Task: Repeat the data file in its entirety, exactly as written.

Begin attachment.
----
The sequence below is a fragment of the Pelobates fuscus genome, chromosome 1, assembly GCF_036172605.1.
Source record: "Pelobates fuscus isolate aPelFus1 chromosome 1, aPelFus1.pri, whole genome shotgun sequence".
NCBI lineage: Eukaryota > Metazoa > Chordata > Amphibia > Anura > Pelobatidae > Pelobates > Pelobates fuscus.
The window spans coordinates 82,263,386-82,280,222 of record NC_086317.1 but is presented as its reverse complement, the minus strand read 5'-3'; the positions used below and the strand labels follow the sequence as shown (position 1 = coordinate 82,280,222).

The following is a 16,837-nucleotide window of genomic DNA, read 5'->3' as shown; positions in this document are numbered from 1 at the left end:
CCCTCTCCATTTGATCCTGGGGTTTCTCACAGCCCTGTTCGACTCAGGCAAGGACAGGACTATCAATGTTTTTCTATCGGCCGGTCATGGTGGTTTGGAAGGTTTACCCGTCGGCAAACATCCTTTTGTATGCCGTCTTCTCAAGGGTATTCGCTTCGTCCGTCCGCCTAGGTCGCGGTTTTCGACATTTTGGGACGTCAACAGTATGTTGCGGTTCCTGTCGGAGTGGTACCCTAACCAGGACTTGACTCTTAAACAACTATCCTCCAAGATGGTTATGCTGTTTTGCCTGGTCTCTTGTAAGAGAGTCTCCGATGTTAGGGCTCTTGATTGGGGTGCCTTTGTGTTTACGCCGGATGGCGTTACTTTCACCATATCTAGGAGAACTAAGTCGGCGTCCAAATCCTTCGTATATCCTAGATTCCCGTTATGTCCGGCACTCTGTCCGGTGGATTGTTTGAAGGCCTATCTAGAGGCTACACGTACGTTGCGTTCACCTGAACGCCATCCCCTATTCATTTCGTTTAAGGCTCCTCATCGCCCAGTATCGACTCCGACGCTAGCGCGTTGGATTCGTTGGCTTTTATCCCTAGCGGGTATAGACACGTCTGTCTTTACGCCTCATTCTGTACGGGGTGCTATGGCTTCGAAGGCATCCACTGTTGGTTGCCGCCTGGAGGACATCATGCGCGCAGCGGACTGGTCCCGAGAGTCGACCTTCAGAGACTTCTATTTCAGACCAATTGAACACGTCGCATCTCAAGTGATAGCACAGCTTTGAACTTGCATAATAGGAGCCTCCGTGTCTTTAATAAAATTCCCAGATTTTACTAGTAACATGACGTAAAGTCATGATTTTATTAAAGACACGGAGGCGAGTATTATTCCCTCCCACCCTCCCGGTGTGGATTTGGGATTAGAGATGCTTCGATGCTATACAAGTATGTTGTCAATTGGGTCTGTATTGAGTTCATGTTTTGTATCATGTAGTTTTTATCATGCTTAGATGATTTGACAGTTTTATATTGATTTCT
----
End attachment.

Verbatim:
The sequence below is a fragment of the Pelobates fuscus genome, chromosome 1, assembly GCF_036172605.1.
Source record: "Pelobates fuscus isolate aPelFus1 chromosome 1, aPelFus1.pri, whole genome shotgun sequence".
NCBI lineage: Eukaryota > Metazoa > Chordata > Amphibia > Anura > Pelobatidae > Pelobates > Pelobates fuscus.
The window spans coordinates 82,263,386-82,280,222 of record NC_086317.1 but is presented as its reverse complement, the minus strand read 5'-3'; the positions used below and the strand labels follow the sequence as shown (position 1 = coordinate 82,280,222).

The following is a 16,837-nucleotide window of genomic DNA, read 5'->3' as shown; positions in this document are numbered from 1 at the left end:
CCCTCTCCATTTGATCCTGGGGTTTCTCACAGCCCTGTTCGACTCAGGCAAGGACAGGACTATCAATGTTTTTCTATCGGCCGGTCATGGTGGTTTGGAAGGTTTACCCGTCGGCAAACATCCTTTTGTATGCCGTCTTCTCAAGGGTATTCGCTTCGTCCGTCCGCCTAGGTCGCGGTTTTCGACATTTTGGGACGTCAACAGTATGTTGCGGTTCCTGTCGGAGTGGTACCCTAACCAGGACTTGACTCTTAAACAACTATCCTCCAAGATGGTTATGCTGTTTTGCCTGGTCTCTTGTAAGAGAGTCTCCGATGTTAGGGCTCTTGATTGGGGTGCCTTTGTGTTTACGCCGGATGGCGTTACTTTCACCATATCTAGGAGAACTAAGTCGGCGTCCAAATCCTTCGTATATCCTAGATTCCCGTTATGTCCGGCACTCTGTCCGGTGGATTGTTTGAAGGCCTATCTAGAGGCTACACGTACGTTGCGTTCACCTGAACGCCATCCCCTATTCATTTCGTTTAAGGCTCCTCATCGCCCAGTATCGACTCCGACGCTAGCGCGTTGGATTCGTTGGCTTTTATCCCTAGCGGGTATAGACACGTCTGTCTTTACGCCTCATTCTGTACGGGGTGCTATGGCTTCGAAGGCATCCACTGTTGGTTGCCGCCTGGAGGACATCATGCGCGCAGCGGACTGGTCCCGAGAGTCGACCTTCAGAGACTTCTATTTCAGACCAATTGAACACGTCGCATCTCAAGTGATAGCACAGCTTTGAACTTGCATAATAGGAGCCTCCGTGTCTTTAATAAAATTCCCAGATTTTACTAGTAACATGACGTAAAGTCATGATTTTATTAAAGACACGGAGGCGAGTATTATTCCCTCCCACCCTCCCGGTGTGGATTTGGGATTAGAGATGCTTCGATGCTATACAAGTATGTTGTCAATTGGGTCTGTATTGAGTTCATGTTTTGTATCATGTAGTTTTTATCATGCTTAGATGATTTGACAGTTTTATATTGATTTCT